The Development of Durkheim’s Social Realism
Drawing on the kind of historicist perspective encouraged by Quentin Skinner and Richard Rorty, this book explores the development of Durkheim’s social realism. Durkheim argued that social facts should be studied as real, concrete things but Professor Jones argues that his social realism was less a sociological method than a way of speaking and thinking about social phenomena through which Durkheim hoped to secure the allegiance of French citizens to the Third Republic. Professor Jones’s book, based on many years’ research in this area, takes advantage for the first time of newly discovered lecture notes from Durkheim’s philosophy class of 1883-4 and explores the significance of German social science in Durkheim’s thought. The Development of Durkheim’s Social Realism will be of immense value to graduate students and scholars in sociology, social theory, social and political philosophy and history of ideas.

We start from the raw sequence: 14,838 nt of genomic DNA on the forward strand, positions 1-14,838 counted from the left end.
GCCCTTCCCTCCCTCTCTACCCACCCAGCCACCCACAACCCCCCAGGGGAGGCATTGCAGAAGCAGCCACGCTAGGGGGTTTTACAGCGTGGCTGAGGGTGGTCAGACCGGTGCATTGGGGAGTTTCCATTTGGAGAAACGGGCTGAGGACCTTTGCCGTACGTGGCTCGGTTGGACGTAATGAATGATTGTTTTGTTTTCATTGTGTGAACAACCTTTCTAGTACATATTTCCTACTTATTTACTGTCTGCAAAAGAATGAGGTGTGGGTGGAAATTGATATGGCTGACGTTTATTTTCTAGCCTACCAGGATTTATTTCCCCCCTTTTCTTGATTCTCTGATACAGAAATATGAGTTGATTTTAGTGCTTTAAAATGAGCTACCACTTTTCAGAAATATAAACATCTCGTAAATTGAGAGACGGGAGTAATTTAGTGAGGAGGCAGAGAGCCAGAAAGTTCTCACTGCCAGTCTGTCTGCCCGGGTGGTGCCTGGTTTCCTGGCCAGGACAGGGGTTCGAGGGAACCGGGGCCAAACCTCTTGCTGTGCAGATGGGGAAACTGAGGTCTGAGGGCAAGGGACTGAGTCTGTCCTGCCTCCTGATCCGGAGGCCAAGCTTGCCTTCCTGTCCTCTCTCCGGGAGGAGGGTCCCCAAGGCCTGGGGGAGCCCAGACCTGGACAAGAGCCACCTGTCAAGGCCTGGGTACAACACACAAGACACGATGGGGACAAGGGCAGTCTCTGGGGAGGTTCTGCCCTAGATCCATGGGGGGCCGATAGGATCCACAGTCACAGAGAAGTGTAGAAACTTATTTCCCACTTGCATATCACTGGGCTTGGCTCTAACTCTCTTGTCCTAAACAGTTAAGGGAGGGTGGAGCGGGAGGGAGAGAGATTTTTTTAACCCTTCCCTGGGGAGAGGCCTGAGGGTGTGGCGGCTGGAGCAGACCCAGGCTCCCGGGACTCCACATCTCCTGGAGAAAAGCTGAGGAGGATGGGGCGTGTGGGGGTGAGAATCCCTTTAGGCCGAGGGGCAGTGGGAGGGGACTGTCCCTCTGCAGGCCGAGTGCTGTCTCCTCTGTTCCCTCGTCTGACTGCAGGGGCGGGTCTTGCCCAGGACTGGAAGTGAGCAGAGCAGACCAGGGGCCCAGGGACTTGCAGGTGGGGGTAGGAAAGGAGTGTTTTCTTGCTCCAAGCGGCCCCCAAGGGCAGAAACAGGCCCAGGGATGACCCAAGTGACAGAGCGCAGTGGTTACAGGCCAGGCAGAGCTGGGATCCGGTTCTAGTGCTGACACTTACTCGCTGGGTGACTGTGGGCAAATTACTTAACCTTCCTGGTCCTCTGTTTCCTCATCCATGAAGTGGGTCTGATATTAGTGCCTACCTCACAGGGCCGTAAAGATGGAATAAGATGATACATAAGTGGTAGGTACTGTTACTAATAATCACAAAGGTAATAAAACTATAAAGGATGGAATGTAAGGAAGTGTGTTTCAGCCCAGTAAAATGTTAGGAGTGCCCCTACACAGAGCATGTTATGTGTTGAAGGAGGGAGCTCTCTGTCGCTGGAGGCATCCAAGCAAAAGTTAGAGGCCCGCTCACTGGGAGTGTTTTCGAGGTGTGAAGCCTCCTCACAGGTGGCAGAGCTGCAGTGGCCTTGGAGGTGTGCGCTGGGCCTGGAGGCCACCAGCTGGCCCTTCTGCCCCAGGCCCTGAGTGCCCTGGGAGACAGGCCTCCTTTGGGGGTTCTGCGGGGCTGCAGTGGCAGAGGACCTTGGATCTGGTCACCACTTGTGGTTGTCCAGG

• Uniquely written from a historical rather than a sociological perspective, it emphasises the moral and political aspects of Durkheim’s work • The first book to use recently discovered original material from Durkheim’s lecture notes • Provides the most detailed account of the influence of German social science in the development of Durkheim’s workContents
1. The reform that contained all other reforms; 2. The subtlety of things; 3. The perfection of personality; 4. A l’école des choses; 5. The yoke of necessity.Review
‘… reading pleasure not simply for historians, sociologists, and social theorists … in addition, for intellectual historians, sociologists of knowledge, and historians and philosophers of science and social science more generally … attractive for all who are interested in the more general intellectual history of nineteenth-century Europe … an invaluable resource for understanding the hopes and fears that Durkheim brought to his own work and the conventions of the discipline that he helped to found as an intellectual, moral and political response to the changing world around him.’ Journal of Modern History